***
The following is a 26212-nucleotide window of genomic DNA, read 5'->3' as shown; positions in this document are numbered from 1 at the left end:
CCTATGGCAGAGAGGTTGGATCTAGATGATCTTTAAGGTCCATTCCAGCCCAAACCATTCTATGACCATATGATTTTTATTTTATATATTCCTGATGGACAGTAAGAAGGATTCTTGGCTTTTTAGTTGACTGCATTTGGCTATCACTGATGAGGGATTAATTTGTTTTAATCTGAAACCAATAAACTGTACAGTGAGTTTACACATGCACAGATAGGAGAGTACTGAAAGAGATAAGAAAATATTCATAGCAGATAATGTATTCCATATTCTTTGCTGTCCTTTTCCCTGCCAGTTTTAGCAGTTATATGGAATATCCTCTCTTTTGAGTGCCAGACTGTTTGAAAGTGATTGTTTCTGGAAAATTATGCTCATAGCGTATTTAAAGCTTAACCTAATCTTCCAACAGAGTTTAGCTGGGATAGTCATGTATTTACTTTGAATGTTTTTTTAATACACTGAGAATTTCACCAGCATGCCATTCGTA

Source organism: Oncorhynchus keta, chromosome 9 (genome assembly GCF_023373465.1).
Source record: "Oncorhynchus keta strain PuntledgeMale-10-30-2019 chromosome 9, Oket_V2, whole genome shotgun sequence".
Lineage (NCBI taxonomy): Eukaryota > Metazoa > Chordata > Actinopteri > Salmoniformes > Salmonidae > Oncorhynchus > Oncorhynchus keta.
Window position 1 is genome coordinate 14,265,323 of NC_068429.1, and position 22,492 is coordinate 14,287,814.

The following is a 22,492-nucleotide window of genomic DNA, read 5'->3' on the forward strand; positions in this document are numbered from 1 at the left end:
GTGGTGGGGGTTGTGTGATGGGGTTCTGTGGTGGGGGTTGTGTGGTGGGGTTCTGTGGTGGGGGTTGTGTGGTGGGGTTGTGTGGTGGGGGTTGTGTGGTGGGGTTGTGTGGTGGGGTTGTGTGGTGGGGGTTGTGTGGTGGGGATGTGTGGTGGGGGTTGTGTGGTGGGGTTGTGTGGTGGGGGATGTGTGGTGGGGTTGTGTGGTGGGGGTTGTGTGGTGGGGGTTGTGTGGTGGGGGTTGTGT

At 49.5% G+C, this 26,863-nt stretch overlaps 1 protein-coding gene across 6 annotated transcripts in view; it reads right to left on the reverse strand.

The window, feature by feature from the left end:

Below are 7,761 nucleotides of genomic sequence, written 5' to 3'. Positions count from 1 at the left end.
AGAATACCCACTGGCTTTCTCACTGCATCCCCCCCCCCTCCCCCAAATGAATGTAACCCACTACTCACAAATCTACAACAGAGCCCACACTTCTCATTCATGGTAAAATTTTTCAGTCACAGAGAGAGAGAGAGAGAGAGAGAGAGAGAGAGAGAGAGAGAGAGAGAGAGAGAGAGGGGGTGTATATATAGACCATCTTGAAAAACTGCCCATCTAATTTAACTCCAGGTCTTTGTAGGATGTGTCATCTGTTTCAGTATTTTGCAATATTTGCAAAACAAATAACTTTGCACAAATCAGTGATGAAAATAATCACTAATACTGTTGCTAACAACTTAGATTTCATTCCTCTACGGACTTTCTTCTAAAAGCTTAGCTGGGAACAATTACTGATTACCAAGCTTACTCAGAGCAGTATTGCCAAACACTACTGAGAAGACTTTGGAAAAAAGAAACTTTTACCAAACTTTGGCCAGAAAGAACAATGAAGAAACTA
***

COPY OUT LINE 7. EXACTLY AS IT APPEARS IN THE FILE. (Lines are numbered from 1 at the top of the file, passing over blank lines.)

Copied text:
The following is a 22,492-nucleotide window of genomic DNA, read 5'->3' on the forward strand; positions in this document are numbered from 1 at the left end: